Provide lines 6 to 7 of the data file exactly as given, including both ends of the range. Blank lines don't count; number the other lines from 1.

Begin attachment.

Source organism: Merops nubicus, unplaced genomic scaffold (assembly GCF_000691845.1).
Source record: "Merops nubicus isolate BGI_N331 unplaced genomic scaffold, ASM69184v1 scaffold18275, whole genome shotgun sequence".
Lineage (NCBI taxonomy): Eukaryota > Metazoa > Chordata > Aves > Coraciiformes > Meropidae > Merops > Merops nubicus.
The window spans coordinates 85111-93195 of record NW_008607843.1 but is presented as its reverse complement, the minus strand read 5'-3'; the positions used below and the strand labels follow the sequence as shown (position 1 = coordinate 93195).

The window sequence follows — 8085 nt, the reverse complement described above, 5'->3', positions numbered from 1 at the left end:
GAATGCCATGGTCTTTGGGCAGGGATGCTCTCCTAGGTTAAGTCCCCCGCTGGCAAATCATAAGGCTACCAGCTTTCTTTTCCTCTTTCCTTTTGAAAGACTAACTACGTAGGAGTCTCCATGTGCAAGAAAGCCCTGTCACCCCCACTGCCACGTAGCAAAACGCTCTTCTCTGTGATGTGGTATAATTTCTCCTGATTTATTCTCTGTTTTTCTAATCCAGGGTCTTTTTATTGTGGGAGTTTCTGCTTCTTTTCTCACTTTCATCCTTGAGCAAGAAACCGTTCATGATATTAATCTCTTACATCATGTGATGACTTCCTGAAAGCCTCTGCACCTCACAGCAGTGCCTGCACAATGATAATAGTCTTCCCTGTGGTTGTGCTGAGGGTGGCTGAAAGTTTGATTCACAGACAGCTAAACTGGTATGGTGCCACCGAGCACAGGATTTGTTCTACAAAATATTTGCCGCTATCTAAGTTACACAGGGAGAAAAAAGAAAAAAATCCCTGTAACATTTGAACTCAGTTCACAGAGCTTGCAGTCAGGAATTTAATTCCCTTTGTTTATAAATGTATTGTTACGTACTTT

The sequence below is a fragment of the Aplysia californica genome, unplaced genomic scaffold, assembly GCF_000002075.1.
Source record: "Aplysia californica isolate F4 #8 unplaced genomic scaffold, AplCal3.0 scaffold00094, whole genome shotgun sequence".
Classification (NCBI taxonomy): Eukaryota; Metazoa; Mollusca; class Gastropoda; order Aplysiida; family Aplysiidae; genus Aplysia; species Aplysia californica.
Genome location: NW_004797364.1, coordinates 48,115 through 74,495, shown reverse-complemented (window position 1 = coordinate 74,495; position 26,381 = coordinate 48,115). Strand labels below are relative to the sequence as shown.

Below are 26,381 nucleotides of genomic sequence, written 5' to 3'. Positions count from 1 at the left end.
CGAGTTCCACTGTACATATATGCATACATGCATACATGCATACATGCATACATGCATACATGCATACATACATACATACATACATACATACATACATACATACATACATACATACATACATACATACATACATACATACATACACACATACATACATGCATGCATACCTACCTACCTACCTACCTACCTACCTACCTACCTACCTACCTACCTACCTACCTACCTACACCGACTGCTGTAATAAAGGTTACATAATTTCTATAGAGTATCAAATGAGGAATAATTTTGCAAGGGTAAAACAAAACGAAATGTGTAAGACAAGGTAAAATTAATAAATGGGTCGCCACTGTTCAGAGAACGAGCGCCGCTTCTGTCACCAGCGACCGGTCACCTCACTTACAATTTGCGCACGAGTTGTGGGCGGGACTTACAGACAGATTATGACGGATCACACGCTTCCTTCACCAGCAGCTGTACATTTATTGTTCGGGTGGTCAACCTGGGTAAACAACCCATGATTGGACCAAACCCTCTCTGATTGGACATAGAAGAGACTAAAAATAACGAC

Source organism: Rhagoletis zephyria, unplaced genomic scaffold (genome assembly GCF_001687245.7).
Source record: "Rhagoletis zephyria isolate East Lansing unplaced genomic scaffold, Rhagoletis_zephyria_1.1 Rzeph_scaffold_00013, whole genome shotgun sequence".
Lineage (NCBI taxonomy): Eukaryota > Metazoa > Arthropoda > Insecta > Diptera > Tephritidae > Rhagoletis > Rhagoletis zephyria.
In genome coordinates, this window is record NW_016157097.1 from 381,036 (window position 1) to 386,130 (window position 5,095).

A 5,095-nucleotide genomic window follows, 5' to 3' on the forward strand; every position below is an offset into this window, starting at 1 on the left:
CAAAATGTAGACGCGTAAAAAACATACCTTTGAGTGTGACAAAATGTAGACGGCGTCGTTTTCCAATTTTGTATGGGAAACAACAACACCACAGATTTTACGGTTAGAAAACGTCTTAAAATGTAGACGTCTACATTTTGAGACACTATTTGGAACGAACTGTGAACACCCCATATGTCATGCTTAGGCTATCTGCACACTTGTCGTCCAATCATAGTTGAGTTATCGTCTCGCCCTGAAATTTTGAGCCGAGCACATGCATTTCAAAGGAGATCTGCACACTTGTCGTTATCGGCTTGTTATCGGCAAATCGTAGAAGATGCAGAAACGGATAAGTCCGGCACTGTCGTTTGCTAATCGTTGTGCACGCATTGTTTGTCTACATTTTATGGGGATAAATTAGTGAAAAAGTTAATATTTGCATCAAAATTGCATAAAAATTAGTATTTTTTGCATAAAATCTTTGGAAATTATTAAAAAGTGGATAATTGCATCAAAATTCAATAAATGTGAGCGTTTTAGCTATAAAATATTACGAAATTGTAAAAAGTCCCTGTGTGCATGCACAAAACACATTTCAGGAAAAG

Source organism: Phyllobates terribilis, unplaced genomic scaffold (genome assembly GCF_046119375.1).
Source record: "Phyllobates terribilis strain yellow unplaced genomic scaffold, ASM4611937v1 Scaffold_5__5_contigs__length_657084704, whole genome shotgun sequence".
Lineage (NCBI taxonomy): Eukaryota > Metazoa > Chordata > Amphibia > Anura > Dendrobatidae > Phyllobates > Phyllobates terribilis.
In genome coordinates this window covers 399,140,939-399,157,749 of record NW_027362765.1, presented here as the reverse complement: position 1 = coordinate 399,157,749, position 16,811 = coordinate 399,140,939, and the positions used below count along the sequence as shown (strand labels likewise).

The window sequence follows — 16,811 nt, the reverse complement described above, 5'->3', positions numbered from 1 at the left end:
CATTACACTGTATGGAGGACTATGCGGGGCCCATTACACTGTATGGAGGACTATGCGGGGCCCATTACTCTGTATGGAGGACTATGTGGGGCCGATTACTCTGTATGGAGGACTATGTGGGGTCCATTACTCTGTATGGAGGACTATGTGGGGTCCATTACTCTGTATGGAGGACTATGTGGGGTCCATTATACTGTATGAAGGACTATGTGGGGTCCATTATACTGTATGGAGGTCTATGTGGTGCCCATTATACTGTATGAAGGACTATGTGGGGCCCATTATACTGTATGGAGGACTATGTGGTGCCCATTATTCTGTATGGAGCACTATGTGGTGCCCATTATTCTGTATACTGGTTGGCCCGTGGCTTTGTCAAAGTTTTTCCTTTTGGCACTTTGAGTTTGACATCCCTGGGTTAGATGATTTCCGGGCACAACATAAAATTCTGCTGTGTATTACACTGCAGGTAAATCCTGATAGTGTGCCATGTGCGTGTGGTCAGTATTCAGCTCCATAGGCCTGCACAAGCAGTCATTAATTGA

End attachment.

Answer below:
GAATGCCATGGTCTTTGGGCAGGGATGCTCTCCTAGGTTAAGTCCCCCGCTGGCAAATCATAAGGCTACCAGCTTTCTTTTCCTCTTTCCTTTTGAAAGACTAACTACGTAGGAGTCTCCATGTGCAAGAAAGCCCTGTCACCCCCACTGCCACGTAGCAAAACGCTCTTCTCTGTGATGTGGTATAATTTCTCCTGATTTATTCTCTGTTTTTCTAATCCAGGGTCTTTTTATTGTGGGAGTTTCTGCTTCTTTTCTCACTTTCATCCTTGAGCAAGAAACCGTTCATGATATTAATCTCTTACATCATGTGATGACTTCCTGAAAGCCTCTGCACCTCACAGCAGTGCCTGCACAATGATAATAGTCTTCCCTGTGGTTGTGCTGAGGGTGGCTGAAAGTTTGATTCACAGACAGCTAAACTGGTATGGTGCCACCGAGCACAGGATTTGTTCTACAAAATATTTGCCGCTATCTAAGTTACACAGGGAGAAAAAAGAAAAAAATCCCTGTAACATTTGAACTCAGTTCACAGAGCTTGCAGTCAGGAATTTAATTCCCTTTGTTTATAAATGTATTGTTACGTACTTT

The sequence below is a fragment of the Aplysia californica genome, unplaced genomic scaffold, assembly GCF_000002075.1.